For the first time since the onset of the euro zone sovereign debt crisis and the bailouts of Greece, Portugal and Ireland, ordinary depositors — including those with insured accounts — were being called on to bear part of the cost, €5.8 billion.

The previous bailouts have been financed by taxpayers, and the new direction raised fears that depositors in Spain or Italy, two countries that have struggled economically of late, might also take flight.

A crowd of protesters gathered in front of the presidential palace, shouting angrily at Mr. Anastasiades and inveighing against Germany and European leaders as he entered the building to meet with his cabinet. “Merkel, U stole our life savings,” read one banner tied to a bus stop. “EU, who is next, Spain or Italy?” read another.

The group of finance ministers from the 17 countries using the euro were on standby Monday for a possible conference call later in the day to assess the outcome of discussions among party leaders in Cyprus. Jeroen Dijsselbloem, the president of the group, had declined Saturday to rule out taxes on depositors in countries beyond Cyprus, although he said such a measure was not being actively considered.

A key question for the finance ministers was expected to be whether any revised formula for the tax on deposits could still deliver the 5.8 billion euros agreed to in the bailout deal. The plan, a so-called bail-in, also includes junior bondholders in Cypriot banks, and that component of the deal still was expected to bring in about 1.4 billion euros.

Russia’s support of the plan was also essential because of the large amount of Russian funds held by Cypriot banks. But President Vladimir Putin on Monday described the bailout plan as “unfair, unprofessional and dangerous,” the Interfax news agency quoted a Kremlin spokesman, Dmitry Peskov, as saying.

Foreign deposits made up 26.8 billion euros in deposits out of a total of 64.8 billion as of December, 15.4 billion euros of which were deposits from Russians in Cyprus, according to the Regional Banking Association of Russia.

As financial markets absorbed the implications of the news, finger-pointing quickly ensued. In Berlin, the German finance minister, Wolfgang Schäuble, sought to deflect criticism for the damage to depositors, saying the “levy on deposits below 100,000 euros was not the creation of the German government,” according to Reuters. “If one reached another solution, we would not have the slightest problem.”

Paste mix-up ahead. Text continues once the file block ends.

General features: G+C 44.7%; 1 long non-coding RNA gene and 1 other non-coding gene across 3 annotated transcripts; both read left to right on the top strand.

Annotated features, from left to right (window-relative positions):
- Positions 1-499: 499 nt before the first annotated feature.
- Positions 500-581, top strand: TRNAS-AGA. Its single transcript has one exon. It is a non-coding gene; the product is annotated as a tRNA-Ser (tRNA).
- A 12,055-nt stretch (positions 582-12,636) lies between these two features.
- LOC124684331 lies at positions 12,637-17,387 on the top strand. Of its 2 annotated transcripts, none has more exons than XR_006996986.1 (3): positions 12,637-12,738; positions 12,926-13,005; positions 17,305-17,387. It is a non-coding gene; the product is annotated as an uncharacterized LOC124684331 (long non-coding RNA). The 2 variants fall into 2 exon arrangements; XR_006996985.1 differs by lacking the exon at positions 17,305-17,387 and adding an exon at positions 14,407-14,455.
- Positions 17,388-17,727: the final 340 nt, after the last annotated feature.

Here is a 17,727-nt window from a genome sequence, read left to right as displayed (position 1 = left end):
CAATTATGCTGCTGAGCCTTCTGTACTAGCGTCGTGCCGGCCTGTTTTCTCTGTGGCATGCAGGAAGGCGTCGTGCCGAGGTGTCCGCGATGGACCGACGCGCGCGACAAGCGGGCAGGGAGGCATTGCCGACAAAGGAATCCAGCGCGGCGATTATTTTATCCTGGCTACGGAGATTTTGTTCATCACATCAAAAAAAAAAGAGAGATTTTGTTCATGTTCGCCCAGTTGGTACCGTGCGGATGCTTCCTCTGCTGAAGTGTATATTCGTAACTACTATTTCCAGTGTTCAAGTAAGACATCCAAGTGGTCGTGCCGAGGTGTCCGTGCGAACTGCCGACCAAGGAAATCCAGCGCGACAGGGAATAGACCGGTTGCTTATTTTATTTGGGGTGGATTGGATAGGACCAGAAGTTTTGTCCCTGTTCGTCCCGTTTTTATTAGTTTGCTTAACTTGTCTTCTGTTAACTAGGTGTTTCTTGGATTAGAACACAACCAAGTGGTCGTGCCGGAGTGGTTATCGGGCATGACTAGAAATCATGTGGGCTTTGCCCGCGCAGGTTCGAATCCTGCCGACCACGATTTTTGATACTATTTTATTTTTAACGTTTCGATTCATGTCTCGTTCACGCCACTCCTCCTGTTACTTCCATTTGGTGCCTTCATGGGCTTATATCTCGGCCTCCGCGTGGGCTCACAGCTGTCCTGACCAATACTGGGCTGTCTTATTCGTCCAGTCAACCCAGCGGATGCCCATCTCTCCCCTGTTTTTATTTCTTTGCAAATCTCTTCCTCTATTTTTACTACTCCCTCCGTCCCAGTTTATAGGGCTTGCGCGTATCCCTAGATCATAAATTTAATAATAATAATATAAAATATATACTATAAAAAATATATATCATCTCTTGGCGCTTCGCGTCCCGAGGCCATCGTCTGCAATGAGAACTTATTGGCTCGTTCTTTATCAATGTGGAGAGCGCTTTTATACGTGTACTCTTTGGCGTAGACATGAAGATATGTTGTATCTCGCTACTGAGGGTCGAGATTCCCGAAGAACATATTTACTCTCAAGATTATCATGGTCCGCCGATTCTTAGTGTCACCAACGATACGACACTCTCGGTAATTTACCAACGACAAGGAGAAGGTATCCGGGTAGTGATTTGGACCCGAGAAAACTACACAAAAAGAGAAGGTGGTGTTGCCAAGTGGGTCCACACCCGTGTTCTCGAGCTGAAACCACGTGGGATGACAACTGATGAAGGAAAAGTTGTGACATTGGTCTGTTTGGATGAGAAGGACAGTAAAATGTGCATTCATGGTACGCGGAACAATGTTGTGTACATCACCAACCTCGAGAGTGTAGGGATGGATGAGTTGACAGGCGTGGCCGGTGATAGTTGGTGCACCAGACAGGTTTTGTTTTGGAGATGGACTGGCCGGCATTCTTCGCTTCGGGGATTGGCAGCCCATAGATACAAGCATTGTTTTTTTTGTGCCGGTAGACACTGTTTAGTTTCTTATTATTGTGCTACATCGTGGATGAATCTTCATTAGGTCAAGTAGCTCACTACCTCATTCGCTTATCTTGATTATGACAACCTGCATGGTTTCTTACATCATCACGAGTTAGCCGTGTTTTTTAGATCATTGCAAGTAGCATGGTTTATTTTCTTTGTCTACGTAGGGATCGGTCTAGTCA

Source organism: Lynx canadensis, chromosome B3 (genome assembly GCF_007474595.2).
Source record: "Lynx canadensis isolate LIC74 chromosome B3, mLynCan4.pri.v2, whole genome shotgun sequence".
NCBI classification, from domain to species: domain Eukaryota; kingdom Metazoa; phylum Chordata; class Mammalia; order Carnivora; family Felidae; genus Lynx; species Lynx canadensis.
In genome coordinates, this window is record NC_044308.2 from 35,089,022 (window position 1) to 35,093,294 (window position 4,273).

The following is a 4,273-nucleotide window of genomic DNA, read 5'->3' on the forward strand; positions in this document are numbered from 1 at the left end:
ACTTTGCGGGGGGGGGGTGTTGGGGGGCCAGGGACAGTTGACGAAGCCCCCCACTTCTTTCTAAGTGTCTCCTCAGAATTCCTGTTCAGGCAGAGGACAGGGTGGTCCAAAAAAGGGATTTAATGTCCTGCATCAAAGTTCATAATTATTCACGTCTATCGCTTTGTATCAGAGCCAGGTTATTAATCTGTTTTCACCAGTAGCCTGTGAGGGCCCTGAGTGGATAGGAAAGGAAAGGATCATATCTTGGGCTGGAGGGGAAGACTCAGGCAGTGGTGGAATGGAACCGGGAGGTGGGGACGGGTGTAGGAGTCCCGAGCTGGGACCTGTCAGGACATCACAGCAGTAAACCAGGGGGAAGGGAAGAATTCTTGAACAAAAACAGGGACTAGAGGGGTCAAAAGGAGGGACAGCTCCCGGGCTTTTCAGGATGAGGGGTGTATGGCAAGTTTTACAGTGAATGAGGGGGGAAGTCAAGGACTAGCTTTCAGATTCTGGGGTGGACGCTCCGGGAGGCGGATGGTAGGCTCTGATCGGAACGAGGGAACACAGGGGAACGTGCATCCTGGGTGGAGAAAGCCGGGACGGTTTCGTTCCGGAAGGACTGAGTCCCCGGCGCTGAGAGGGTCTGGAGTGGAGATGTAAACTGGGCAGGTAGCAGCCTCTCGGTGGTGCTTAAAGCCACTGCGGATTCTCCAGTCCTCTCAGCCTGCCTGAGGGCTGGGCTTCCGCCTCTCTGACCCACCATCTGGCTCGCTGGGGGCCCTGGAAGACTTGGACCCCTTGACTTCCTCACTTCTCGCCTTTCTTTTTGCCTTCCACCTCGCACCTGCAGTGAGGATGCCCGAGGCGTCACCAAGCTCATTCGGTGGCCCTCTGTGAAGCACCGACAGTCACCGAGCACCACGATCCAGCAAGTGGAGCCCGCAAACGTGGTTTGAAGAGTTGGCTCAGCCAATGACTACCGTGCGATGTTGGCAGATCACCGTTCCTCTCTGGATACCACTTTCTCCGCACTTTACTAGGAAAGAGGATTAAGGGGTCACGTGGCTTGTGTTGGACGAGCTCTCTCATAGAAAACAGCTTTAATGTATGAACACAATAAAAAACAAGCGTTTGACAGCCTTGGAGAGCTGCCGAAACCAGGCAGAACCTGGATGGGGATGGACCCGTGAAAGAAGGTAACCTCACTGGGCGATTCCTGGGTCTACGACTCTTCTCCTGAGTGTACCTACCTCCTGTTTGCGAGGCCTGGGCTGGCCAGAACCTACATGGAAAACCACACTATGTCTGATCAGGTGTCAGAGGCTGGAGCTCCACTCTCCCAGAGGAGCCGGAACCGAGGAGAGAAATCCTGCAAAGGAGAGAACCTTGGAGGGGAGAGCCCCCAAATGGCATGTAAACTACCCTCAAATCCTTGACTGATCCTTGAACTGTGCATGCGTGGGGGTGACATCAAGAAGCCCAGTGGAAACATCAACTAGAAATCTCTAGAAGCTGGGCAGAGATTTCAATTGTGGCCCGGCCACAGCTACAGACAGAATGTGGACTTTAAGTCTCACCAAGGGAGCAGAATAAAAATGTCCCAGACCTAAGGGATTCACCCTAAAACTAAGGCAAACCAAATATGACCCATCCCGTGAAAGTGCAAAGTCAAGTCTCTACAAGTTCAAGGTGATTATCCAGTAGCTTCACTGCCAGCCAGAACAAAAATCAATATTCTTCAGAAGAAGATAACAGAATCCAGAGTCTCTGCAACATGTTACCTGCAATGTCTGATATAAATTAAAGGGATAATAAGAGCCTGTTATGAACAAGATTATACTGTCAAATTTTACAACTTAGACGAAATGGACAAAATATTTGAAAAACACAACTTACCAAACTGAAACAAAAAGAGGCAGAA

But Mr. Anastasiades denied that he refused the proposal to exempt deposits under 100,000 euros from the levy, according to the government spokesman, Christos Stylianides.

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Stocks and Bonds: Worry on Euro Debt Ends 3 Days of Gains

Raw materials companies helped depress the major indexes after prices for commodities like copper and oil plunged.

Traders focused on remarks by Chancellor Angela Merkel of Germany suggesting that the second bailout package for Greece might have to be renegotiated. Several European leaders want banks to take bigger losses on Greek bonds, but France and the European Central Bank oppose the idea.

Germany’s Parliament is set to vote Thursday on a measure that would give a European rescue fund more powers to fight the region’s debt crisis. Finland’s Parliament approved the proposal Wednesday, lifting some uncertainty over the crisis, which has dogged financial markets since late July.

“This is a market that has been fluctuating and is thoroughly susceptible to any news, any rumors, any innuendos” about Europe, said Quincy Krosby, a market strategist at Prudential Financial.

The Dow Jones industrial average fell 179.79 points, or 1.6 percent, to close at 11,010.90. It had gained 413 points over the last two days. The Standard Poor’s 500-stock index fell 24.32, or 2.1 percent, to 1,151.06. The Nasdaq composite index fell 55.25, or 2.2 percent, to 2,491.58.

Declines were broad. Only 17 of the 500 stocks in the S. P. 500 rose.

Raw materials stocks were down 4.5 percent. Investors fear that Europe’s problems could cause another global recession, weakening demand for basic materials like copper. The price of copper plunged 5.6 percent; crude oil fell 3.8 percent, to $81.21 a barrel..

The mining company Freeport-McMoRan Copper and Gold declined 7.2 percent, and Cliffs Natural Resources fell 8.4 percent. The coal producer Alpha Natural Resources was down 11 percent, the most of any company in the S. P.

Orders for durable goods slipped 0.1 percent last month. The modest decline was largely a result of an 8.5 percent drop in orders for automobiles and automobile parts.

Economists looked past the total figure and focused on a 1.1 percent increase in a crucial category that measures business investment plans. That is core capital goods that are not used for defense or transportation.

Shipments of those goods rose 2.8 percent, the fourth consecutive gain in the category. The government looks closely at shipment figures when calculating economic growth.

Economists said the fact that businesses kept expanding and modernizing during the turbulent month suggested many were confident about the future.

“Business capital spending is rising,” said Christopher Rupkey, chief financial economist at Bank of Tokyo-Mitsubishi in New York. “There is no recession.”

The Dow jumped 126 points minutes after the opening bell on that report. But those gains were gone within an hour, and the selling intensified in the last half-hour of trading.